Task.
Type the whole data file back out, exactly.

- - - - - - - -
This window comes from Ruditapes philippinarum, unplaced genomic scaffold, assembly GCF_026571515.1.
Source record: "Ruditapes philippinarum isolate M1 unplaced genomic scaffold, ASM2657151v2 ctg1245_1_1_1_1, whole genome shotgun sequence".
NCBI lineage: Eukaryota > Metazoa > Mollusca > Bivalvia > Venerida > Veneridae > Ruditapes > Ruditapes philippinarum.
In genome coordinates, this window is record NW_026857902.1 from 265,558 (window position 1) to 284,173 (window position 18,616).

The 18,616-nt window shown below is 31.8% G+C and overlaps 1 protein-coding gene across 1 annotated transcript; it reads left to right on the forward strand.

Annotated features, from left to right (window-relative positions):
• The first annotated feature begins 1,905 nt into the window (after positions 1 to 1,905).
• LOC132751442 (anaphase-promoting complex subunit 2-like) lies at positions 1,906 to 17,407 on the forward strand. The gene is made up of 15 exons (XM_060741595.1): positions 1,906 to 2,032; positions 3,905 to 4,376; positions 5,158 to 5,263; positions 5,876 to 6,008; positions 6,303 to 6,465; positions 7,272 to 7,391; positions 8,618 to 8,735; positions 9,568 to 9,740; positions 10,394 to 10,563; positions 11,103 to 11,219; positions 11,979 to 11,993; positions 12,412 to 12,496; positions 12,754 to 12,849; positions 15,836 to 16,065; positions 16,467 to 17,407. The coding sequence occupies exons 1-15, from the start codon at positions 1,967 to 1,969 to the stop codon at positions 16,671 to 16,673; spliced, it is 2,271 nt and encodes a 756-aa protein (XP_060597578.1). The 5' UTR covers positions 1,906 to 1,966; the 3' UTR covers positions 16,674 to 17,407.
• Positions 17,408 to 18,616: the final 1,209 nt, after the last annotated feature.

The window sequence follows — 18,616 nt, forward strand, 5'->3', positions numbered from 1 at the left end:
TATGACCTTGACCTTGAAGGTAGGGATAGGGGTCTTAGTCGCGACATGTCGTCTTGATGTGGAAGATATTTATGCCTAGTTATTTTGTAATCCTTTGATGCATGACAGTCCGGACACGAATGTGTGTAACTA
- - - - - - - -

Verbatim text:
This window comes from Ruditapes philippinarum, unplaced genomic scaffold, assembly GCF_026571515.1.
Source record: "Ruditapes philippinarum isolate M1 unplaced genomic scaffold, ASM2657151v2 ctg1245_1_1_1_1, whole genome shotgun sequence".
NCBI lineage: Eukaryota > Metazoa > Mollusca > Bivalvia > Venerida > Veneridae > Ruditapes > Ruditapes philippinarum.
In genome coordinates, this window is record NW_026857902.1 from 265,558 (window position 1) to 284,173 (window position 18,616).

The 18,616-nt window shown below is 31.8% G+C and overlaps 1 protein-coding gene across 1 annotated transcript; it reads left to right on the forward strand.

Annotated features, from left to right (window-relative positions):
• The first annotated feature begins 1,905 nt into the window (after positions 1 to 1,905).
• LOC132751442 (anaphase-promoting complex subunit 2-like) lies at positions 1,906 to 17,407 on the forward strand. The gene is made up of 15 exons (XM_060741595.1): positions 1,906 to 2,032; positions 3,905 to 4,376; positions 5,158 to 5,263; positions 5,876 to 6,008; positions 6,303 to 6,465; positions 7,272 to 7,391; positions 8,618 to 8,735; positions 9,568 to 9,740; positions 10,394 to 10,563; positions 11,103 to 11,219; positions 11,979 to 11,993; positions 12,412 to 12,496; positions 12,754 to 12,849; positions 15,836 to 16,065; positions 16,467 to 17,407. The coding sequence occupies exons 1-15, from the start codon at positions 1,967 to 1,969 to the stop codon at positions 16,671 to 16,673; spliced, it is 2,271 nt and encodes a 756-aa protein (XP_060597578.1). The 5' UTR covers positions 1,906 to 1,966; the 3' UTR covers positions 16,674 to 17,407.
• Positions 17,408 to 18,616: the final 1,209 nt, after the last annotated feature.

The window sequence follows — 18,616 nt, forward strand, 5'->3', positions numbered from 1 at the left end:
TATGACCTTGACCTTGAAGGTAGGGATAGGGGTCTTAGTCGCGACATGTCGTCTTGATGTGGAAGATATTTATGCCTAGTTATTTTGTAATCCTTTGATGCATGACAGTCCGGACACGAATGTGTGTAACTA